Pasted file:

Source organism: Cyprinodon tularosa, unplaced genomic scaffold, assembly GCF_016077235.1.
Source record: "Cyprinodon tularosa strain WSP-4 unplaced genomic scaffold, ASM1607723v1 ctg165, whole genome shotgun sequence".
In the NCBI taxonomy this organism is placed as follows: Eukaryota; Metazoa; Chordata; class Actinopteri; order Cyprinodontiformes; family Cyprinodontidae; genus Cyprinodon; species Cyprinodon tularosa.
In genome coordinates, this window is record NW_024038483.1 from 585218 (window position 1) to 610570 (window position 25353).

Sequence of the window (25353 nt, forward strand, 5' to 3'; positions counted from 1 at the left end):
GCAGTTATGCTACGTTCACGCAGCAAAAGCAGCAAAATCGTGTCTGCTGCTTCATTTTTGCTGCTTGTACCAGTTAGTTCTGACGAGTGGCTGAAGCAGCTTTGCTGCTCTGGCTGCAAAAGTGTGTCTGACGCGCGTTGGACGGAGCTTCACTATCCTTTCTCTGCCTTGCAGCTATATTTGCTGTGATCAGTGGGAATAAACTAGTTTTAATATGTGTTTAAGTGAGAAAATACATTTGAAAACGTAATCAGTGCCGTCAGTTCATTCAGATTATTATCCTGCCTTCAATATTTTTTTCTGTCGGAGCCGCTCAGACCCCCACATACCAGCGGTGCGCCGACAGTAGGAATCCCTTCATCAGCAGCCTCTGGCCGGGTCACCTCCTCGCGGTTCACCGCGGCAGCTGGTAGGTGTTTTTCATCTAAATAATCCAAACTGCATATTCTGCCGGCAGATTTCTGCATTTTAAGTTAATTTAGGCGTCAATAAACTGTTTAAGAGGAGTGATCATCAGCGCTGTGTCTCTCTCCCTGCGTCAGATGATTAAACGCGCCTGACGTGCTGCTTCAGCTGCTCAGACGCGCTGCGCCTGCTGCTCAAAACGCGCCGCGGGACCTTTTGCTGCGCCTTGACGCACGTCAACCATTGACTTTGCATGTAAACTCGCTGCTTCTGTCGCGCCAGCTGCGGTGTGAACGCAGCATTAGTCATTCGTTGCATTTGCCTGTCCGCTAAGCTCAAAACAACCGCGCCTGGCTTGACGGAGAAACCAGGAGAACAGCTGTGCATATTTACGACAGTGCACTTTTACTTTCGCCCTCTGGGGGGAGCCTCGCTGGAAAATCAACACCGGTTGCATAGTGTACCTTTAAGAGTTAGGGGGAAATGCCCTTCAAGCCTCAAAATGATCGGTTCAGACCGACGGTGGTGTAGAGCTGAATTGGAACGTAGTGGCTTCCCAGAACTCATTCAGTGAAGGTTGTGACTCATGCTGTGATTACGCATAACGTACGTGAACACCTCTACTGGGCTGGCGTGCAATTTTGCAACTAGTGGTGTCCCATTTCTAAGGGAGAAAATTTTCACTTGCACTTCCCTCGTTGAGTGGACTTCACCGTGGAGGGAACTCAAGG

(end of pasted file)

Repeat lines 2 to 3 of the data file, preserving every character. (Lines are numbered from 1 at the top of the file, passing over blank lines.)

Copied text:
Source record: "Cyprinodon tularosa strain WSP-4 unplaced genomic scaffold, ASM1607723v1 ctg165, whole genome shotgun sequence".
In the NCBI taxonomy this organism is placed as follows: Eukaryota; Metazoa; Chordata; class Actinopteri; order Cyprinodontiformes; family Cyprinodontidae; genus Cyprinodon; species Cyprinodon tularosa.